Steve Bannon, former White House chief strategist and co-founder of Breitbart. Photo by: Gage Skidmore / CC BY-SA

WASHINGTON — Steve Bannon, the controversial former White House chief strategist and co-founder of Breitbart, rejected the idea that President Donald Trump’s “America first” foreign policy is isolationist during an event on Monday, while also deriding the “geniuses in the foreign policy elite” and taking aim at U.S. “nation building” efforts.

“I think this is ‘America first’ — we’re not looking to transform the world into our values. I think the world has got to come to its own conclusions on how it wants to govern [itself],” Bannon said in an on-stage interview hosted by the Hudson Institute.

The former Trump administration and campaign official was the final guest speaker at an event focused on countering violent extremism. He used his remarks to clarify how Trump “looks at the world in a different way” and represents a “fundamental rejection of the foreign policy establishment.” Bannon also blamed many of the current flash points challenging U.S. foreign policy — North Korea, Afghanistan, and Venezuela — on experts who preceded Trump’s arrival in office.

“President Trump didn’t do this. The deplorables that voted for President Trump didn’t do this,” Bannon said, using a label originally applied critically to some Trump voters by Hillary Clinton, but which many of them have now embraced. “This is the geniuses of both political parties,” he added.

In Bannon’s description of Trump’s foreign policy views, the difference between this administration and past ones is that Trump — and Bannon — do not want to see the United States occupying another seat at the table on a broad range of issues, but instead pressing for specific national security interests alongside partners that share those specific interests.

He also described narrower policy goals, such as devolving decision making power from the White House National Security Council to military and intelligence leaders, and tying the Iran nuclear deal to efforts to curtail Iran’s regional “aggression.”

The former strategist offered a murkier description of how he would combine “a more total approach” to countries that have struggled with violent extremism and civil conflict, while avoiding engaging in nation building in those places.

“In Afghanistan, I believe, we’re trying to impose our values. I believe we’re trying to impose a liberal democratic system on a country that clearly, to me, doesn’t seem to want it,” Bannon said.

Bannon suggested an approach in which countries might see aspects of the American political system that they like and then choose to adopt those features on their own, without having those systems foisted upon them.

“I do agree with General [David] Petraeus that we have to have a more total approach. I disagree with the fact — of particularly General Petraeus and some others — that have looked at this as nation building. We have to build a nation called the United States of America,” Bannon said.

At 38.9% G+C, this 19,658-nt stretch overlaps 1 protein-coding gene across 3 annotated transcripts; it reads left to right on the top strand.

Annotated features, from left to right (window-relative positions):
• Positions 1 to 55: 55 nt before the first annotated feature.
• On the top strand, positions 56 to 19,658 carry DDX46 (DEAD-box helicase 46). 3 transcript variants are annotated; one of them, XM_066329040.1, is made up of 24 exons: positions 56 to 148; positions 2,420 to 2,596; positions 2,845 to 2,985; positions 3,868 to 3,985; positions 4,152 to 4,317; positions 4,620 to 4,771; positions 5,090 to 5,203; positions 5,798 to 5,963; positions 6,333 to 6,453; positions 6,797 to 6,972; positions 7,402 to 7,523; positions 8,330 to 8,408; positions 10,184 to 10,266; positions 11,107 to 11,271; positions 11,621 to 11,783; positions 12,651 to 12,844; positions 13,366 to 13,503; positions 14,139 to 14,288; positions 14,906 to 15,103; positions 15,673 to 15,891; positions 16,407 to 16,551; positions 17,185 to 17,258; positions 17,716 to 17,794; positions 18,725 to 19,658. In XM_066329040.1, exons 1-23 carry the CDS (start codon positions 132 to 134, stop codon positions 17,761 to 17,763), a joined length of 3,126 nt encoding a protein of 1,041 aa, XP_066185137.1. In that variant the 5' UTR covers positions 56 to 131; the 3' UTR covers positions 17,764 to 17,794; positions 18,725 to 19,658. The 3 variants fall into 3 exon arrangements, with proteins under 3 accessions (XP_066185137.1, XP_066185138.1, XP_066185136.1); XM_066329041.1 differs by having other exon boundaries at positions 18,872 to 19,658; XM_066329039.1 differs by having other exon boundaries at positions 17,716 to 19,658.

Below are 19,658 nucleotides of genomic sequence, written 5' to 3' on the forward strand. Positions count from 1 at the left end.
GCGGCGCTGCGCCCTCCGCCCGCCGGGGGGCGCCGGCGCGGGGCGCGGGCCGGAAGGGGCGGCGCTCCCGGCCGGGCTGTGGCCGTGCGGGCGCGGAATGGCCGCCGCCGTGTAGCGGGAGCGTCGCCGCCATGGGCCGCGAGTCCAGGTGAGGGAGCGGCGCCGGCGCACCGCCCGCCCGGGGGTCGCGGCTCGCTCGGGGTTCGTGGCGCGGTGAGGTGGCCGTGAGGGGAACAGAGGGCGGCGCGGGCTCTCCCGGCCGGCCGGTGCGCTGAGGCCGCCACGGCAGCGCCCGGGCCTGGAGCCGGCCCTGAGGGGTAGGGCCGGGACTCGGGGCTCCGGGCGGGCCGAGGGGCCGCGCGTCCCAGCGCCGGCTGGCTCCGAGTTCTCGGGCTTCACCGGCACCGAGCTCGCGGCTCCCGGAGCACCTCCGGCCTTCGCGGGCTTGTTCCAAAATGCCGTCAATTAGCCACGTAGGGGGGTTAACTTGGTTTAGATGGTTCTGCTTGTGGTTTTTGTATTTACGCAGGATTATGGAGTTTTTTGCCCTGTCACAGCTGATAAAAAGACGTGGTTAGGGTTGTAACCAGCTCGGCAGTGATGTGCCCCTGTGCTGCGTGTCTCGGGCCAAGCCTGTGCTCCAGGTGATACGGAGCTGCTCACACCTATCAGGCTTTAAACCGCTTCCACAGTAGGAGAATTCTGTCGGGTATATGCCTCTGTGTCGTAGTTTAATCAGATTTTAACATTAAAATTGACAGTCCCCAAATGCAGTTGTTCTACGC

Bannon, who was CEO of Trump’s presidential campaign, admitted that when Trump was running for office and looking for ways to contrast himself with Clinton, the campaign worried about her comparative depth of foreign policy experience.

“One of the strongest things she had going for her when she was running was her foreign policy experience — her time on the Senate Armed Services Committee, her time as secretary of state, her vast knowledge of all the ins and outs and the minutiae of foreign policy,” Bannon said.

Trump, according to Bannon, managed to connect with the American people by delivering a few key messages. One of the clearest ones, Bannon said, was “we’re at war.”

Adding to the drama of the conversation, the lights inside the Ronald Reagan Building ballroom, where the event took place, suddenly went out during the panel prior to Bannon’s scheduled interview. Bannon emerged from backstage into darkness and spoke from within the beam of a spotlight.

“If you belong to the left of the political persuasion, you might say that this is appropriate because the forces of darkness are up here. And if you have a different perspective you would say that there is some source of illumination in the light on this stage in the absence of light,” said Ambassador Husain Haqqani, the Hudson Institute senior fellow who interviewed Bannon.

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About the author

  • Michael Igoe

    Michael Igoe is a Senior Reporter with Devex, based in Washington, D.C. He covers U.S. foreign aid, global health, climate change, and development finance. Prior to joining Devex, Michael researched water management and climate change adaptation in post-Soviet Central Asia, where he also wrote for EurasiaNet. Michael earned his bachelor's degree from Bowdoin College, where he majored in Russian, and his master’s degree from the University of Montana, where he studied international conservation and development.